Receiving a scholarship allows Ingrid Qemo to worry less about money—and more about finding treatments for cancer.
A master’s student of biology, she works in the research lab of professor Lisa Porter, where Qemo focuses on understanding tumour formation in breast cancer, which will affect approximately one in nine Canadian women.
Last year, she received the Gloria and Carl Morgan Graduate Scholarship in Breast Cancer Research, she told a breakfast gathering of UWindsor donors Friday.
“From the academic point of view, receiving this scholarship reinforced the value of my efforts in research,” Qemo said. “It has made me commit even more energetically to my project. I just want to thank all the donors for their investment and generosity.”
Among those donors are the students and teachers of St. Anne French Immersion School, who have raised more than $22,000 in support of the scholarship which benefitted Qemo. Two students from that school, sisters Celeste and Nicette Scott, were on hand to explain the hard work that went into fundraising.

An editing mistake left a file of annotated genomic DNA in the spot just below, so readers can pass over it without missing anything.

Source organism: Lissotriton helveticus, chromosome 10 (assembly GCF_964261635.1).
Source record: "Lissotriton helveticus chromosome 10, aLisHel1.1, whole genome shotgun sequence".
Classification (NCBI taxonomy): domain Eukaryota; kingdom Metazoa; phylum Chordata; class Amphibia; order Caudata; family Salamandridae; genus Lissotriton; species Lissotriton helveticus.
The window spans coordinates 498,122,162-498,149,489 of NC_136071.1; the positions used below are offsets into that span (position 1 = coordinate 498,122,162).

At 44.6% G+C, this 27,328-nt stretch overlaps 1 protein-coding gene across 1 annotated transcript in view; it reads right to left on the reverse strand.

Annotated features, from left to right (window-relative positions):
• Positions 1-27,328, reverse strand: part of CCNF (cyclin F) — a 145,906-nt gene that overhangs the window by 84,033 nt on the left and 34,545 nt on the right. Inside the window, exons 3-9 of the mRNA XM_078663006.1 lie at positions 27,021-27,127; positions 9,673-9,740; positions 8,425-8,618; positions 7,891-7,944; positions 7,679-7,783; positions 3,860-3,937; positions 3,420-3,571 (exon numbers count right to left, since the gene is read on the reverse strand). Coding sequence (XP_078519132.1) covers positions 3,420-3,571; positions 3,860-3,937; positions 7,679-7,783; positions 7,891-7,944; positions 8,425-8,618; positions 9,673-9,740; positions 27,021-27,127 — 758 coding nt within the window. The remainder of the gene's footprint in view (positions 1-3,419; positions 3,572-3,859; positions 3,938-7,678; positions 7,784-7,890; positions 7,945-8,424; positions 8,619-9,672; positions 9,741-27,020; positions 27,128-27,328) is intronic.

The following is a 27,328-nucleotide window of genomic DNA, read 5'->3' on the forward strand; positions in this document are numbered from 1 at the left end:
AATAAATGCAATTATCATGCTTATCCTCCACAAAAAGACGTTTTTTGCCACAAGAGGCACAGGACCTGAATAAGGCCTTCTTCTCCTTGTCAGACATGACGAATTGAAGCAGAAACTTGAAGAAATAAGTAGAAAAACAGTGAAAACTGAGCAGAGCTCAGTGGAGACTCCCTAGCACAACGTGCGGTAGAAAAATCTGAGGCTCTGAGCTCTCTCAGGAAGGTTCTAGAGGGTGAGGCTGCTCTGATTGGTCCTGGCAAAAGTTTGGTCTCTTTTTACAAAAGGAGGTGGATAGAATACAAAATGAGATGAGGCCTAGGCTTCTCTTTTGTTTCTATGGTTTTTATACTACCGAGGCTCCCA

The school community got involved when teacher Jocelyn Gignac helped to found an endowment in memory of her parents, Gloria and Carl Morgan, who died in the year Gignac taught Celeste Scott’s grade three class.
“People in our school brought pennies from their family, friends and some kids gave some of their allowance,” Scott said. “It was convenient for kids because it was right in our school and kids could relate to it because we all know someone who has breast cancer. The penny drive gives us all a chance to do something to help.
“Now that we don’t have pennies anymore, we have to come up other ways to raise money.”
Patti Lauzon, director of alumni affairs and donor communications, pointed to the continuing commitment of donors as the reason for recognition events like the breakfast.
“We have to take every opportunity to show our donors how we value their contributions, and the difference their support can make for students like Ingrid,” she said.